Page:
JOINT BASE LEWIS-MCCHORD About 200 people paid their respects Monday to service members who sacrificed everything for their country.
The Memorial Day ceremony at Joint Base Lewis-McChords base cemetery honored those who died during their service, but also those who died outside of combat or after their service.
It is fitting here that in this place, in this garden of stone, that we remember those who died in the service of our nation, as well as those who have served, said 7th Infantry Divisions deputy commanding general, Brig. Gen. Willard B. Burleson III.
Burleson asked people to look at the old graves, such as those of Maj. Gen. David L. Stone, who came to the area that now is JBLM to survey it for the creation of Camp Lewis, and his wife Anita Thorne, of Lakewoods famous Thorne family.
Stone later commanded Fort Lewis. But he also pointed out the new graves, like that of Pfc. Blake Samodell of Brush Prairie, who died while training for Operation Iraqi Freedom.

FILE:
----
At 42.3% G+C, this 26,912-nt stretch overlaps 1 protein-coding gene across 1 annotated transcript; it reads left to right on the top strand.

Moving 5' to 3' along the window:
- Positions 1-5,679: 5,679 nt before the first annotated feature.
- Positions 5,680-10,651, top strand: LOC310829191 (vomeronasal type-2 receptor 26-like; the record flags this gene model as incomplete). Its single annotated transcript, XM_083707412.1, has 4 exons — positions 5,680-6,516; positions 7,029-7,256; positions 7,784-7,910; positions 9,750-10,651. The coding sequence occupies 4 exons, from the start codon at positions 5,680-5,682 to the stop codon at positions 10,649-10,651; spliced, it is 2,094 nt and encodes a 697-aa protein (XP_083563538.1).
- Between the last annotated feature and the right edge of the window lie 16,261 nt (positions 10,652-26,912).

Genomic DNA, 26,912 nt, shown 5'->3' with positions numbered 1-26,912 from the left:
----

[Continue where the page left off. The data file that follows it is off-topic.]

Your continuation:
The memories of those who died fighting for their country or preparing for war are part and parcel of Memorial Day, but Burleson added another category only recently made unique by the modern wars of the 20th and 21st centuries.
We must never forget those who served honorably, in combat and in peace, who passed quietly after full lives and sometimes with invisible wounds that they carried, often unbeknownst to others, Burleson said.
Burleson choked up a little when he talked about Army Capt. Jennifer Moreno, who died last October while trying to save a fellow Soldiers life in Afghanistan.
Today is a day we remember her, Burleson said, and the more than 6,800 service members who died in Iraq and Afghanistan.
Burleson paid respect as well to the Gold Star Families in attendance before reminding everyone that Memorial Day was not just a somber day, but one to rejoice in recognizing those who died for the nation.
Major General Terry Ferrell, 7th Infantry Division commanding general, said after the ceremony that those service members who gave their last ounce of freedom, for all of us to have what we have today.
Ferrell lauded the young men and women from each generation who step up and answer the call of duty. Recognition also has to be paid, he said, to the families they came from and the new one they joined. Ferrell said for him, losing a Soldier under his command was like losing a family member, making it a difficult personal day.
He noted the many children he saw among the graves, hoping they understood what they were seeing.
What you want them to take away is something special happened here today, Ferrell said. Its a recognition of a loved one who has passed.